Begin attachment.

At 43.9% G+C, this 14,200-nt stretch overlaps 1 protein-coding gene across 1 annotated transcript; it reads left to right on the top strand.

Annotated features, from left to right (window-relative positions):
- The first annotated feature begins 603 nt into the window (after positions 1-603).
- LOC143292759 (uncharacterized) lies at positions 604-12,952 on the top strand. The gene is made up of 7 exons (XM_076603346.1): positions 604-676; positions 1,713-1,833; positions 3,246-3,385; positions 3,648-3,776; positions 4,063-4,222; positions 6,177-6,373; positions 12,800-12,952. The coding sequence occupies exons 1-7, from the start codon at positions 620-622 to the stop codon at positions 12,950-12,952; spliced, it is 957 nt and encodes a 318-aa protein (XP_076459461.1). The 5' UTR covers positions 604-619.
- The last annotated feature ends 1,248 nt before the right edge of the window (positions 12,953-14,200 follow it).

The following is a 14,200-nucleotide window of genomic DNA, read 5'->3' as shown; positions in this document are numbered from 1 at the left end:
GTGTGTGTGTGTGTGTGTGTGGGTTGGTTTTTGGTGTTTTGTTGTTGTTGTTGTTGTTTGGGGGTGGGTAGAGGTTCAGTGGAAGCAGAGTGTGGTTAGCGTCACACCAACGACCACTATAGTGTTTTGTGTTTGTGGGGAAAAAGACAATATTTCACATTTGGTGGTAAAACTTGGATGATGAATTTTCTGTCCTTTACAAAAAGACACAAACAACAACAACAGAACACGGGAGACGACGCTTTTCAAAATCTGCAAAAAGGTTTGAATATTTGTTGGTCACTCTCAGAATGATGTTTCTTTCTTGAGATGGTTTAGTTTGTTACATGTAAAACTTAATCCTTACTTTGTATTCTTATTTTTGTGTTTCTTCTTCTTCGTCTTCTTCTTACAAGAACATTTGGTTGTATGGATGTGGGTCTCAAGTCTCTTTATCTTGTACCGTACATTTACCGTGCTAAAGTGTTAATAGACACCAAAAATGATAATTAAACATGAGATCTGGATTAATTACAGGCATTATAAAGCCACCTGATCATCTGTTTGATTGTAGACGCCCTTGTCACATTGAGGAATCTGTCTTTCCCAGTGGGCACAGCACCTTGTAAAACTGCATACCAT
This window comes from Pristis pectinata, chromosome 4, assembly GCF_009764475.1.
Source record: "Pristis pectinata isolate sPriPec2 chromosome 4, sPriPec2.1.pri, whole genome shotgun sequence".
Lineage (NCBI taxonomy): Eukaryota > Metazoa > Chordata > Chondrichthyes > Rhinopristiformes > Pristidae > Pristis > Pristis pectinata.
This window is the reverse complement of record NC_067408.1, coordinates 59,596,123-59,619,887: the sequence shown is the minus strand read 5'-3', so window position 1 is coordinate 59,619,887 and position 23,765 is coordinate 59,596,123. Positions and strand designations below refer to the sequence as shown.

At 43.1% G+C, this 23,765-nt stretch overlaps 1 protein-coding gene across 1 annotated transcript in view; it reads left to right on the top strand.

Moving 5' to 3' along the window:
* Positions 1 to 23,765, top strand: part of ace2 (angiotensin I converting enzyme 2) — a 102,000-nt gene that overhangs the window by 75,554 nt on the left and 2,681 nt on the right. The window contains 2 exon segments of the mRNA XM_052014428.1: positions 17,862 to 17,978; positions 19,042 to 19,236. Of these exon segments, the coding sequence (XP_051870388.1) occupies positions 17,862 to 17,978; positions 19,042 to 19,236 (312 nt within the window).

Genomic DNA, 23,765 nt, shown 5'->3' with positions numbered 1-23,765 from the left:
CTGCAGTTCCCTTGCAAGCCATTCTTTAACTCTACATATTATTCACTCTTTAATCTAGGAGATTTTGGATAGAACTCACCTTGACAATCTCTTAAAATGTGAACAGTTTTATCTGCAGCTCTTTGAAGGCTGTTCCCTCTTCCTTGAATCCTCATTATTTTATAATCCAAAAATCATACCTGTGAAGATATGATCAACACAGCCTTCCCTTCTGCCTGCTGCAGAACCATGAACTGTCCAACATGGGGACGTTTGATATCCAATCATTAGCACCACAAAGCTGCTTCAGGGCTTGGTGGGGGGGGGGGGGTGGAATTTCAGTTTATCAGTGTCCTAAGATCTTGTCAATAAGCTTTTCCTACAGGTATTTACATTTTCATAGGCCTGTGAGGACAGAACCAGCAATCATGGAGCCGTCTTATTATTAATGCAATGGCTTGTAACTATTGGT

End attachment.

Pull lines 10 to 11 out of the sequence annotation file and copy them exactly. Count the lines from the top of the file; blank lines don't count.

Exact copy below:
Lineage (NCBI taxonomy): Eukaryota > Metazoa > Chordata > Chondrichthyes > Rhinopristiformes > Pristidae > Pristis > Pristis pectinata.
This window is the reverse complement of record NC_067408.1, coordinates 59,596,123-59,619,887: the sequence shown is the minus strand read 5'-3', so window position 1 is coordinate 59,619,887 and position 23,765 is coordinate 59,596,123. Positions and strand designations below refer to the sequence as shown.